Monday, December 18, 2017

CU Difference


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Four Reasons Members Choose Credit Unions

If you’re thinking about switching financial institutions, consider a credit union. Within the past two years, more than six million people have become credit union members. Overall, more than 104 million Americans now use credit unions.

Here are four reasons.

Better interest rates

Because credit unions, like First Family Federal Credit Union, are member-owned nonprofits, they invest their earnings back into their business, rather than paying dividends to stockholders. This means that, when you open a certificate of deposit (CD), checking or savings account at a credit union, you’ll generally receive a higher rate of return than you would at a traditional bank.

Credit unions’ policies also work in your favor when you’re the one paying the interest. Whether you’re buying a house or car, looking for the right credit card, or in the market for a personal loan, a credit union will more than likely give you a lower interest rate than you’d be able to get at a large commercial bank.

Lower fees

Credit unions tend to charge less for their services than traditional banks do. For example, they might providefree personal and nearly free business checking.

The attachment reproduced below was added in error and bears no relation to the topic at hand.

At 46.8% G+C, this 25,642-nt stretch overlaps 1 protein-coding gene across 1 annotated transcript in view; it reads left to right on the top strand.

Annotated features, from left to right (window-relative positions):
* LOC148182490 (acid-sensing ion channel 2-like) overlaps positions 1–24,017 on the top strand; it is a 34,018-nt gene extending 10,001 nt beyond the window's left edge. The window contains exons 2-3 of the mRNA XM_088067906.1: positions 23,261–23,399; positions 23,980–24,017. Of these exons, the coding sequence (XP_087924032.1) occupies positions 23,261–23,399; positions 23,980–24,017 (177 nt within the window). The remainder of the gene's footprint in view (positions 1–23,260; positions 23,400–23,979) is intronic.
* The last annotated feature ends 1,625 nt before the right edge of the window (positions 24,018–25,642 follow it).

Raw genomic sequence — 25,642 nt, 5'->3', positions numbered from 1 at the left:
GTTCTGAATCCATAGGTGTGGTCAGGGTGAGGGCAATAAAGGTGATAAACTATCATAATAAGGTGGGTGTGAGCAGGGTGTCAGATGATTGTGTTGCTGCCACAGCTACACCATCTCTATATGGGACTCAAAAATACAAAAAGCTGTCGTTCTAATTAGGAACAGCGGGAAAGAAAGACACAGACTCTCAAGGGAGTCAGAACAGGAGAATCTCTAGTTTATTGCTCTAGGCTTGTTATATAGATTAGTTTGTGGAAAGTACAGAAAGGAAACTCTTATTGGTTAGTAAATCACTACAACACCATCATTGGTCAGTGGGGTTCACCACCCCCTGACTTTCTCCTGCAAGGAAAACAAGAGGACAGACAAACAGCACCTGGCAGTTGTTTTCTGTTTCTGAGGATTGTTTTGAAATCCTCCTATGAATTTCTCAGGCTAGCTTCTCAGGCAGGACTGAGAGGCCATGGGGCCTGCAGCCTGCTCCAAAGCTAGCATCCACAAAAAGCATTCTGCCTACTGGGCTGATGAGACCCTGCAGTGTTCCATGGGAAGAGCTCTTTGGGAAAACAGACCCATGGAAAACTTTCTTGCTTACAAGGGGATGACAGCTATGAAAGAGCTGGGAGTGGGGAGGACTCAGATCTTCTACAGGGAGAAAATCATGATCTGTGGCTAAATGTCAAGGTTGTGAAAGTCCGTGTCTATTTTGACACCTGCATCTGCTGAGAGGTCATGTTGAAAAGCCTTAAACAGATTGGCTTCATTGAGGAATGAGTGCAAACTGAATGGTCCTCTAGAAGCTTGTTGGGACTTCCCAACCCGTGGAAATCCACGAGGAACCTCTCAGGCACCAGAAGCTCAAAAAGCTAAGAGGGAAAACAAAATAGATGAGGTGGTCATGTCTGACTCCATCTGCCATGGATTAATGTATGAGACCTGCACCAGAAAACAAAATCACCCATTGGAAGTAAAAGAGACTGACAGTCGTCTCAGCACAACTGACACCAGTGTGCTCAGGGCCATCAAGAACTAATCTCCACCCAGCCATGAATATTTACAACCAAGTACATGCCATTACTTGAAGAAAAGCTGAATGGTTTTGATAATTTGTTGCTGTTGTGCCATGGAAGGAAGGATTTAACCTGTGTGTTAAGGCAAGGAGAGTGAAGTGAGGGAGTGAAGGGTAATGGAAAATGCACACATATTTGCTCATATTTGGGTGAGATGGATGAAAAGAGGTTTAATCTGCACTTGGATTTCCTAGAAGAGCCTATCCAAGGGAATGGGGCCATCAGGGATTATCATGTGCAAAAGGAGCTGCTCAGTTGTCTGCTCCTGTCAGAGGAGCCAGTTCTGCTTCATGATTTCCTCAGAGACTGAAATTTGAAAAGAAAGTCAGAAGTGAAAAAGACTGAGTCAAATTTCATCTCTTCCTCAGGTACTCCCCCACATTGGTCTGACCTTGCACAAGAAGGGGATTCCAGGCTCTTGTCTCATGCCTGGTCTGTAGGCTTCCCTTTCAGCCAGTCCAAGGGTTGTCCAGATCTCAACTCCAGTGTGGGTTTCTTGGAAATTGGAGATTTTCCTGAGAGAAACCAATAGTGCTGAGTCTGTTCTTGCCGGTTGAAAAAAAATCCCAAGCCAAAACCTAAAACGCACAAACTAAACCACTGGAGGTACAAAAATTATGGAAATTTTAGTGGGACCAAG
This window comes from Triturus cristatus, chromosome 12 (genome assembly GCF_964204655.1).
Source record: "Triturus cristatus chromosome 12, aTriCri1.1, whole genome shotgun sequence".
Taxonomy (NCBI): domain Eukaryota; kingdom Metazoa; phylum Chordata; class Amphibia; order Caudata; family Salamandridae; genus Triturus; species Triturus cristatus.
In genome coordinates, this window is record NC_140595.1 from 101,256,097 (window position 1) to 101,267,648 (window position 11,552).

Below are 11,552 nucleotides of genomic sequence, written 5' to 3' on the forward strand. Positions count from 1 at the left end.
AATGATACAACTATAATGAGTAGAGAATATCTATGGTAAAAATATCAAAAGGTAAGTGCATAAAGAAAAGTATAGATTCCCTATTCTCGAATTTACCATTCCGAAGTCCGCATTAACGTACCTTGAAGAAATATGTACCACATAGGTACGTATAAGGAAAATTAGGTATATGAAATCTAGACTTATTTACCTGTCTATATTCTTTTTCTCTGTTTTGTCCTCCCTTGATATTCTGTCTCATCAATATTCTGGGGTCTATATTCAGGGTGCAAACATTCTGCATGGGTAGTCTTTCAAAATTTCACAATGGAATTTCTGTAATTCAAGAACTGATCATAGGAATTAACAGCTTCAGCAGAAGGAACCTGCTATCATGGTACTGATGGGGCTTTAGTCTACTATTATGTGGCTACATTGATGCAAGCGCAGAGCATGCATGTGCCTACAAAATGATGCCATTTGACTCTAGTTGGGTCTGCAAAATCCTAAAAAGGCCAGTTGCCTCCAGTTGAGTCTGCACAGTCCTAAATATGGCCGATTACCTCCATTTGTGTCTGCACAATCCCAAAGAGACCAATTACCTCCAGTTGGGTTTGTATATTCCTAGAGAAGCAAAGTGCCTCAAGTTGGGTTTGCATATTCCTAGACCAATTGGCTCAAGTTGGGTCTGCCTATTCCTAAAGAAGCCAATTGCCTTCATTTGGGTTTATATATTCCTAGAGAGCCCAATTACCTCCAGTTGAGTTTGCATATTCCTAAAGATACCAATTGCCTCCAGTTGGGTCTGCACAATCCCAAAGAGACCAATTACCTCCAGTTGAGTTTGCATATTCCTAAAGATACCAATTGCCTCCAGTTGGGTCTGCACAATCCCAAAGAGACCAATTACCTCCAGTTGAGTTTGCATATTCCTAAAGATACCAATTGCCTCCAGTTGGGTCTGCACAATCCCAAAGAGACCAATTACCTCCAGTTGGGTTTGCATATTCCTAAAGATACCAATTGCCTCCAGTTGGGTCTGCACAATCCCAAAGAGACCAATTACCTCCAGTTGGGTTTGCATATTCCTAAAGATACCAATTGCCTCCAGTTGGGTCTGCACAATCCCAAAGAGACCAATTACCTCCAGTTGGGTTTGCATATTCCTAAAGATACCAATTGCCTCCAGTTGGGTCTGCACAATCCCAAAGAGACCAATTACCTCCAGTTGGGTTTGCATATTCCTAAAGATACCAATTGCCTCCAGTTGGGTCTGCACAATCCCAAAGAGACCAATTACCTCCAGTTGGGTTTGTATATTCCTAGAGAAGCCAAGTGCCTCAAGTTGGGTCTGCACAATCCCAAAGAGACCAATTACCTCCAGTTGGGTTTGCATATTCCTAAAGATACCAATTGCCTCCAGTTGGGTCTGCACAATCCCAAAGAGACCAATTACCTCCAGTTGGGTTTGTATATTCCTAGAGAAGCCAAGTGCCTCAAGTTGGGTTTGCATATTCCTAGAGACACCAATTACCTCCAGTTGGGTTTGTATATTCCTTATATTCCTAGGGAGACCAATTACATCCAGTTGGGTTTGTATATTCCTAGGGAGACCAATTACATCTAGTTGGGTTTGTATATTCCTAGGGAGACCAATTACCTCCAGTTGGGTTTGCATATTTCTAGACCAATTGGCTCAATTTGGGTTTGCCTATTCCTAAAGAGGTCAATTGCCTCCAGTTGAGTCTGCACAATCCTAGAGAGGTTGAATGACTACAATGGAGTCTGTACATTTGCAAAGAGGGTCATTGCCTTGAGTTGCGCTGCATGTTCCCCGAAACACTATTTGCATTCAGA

Still, your money is just as safe in a credit union as it would be in a commercial bank. Credit union accounts are insured up to $250,000 per depositor by theNational Credit Union Administration.

Community service

When you deposit your savings into a big bank, its goal is to make money off of your money. In order to maximize returns for its shareholders, your bank might invest your deposit anywhere in the world. But credit unions operate on a local model, so their lending focuses on housing and businesses that will benefit the community where you live.

Credit unions also promote thrift and credit access for their members, especially those of modest means. That means that they’re more likely to work with members with less-than-perfect credit who want a loan.


While you can’t just walk in and join most credit unions, becoming a member is usually a fairly easy process. Some are employer- or union-sponsored, while others recruit members who live, work, or even attend church or temple in a given area.

It’s worth considering the benefits that are drawing millions of people to join credit unions. Becoming a member might help you enjoy better rates on both deposit accounts and loans, and you’ll know that your money is in an institution that’s working for your community.

Judy McGuire,NerdWallet

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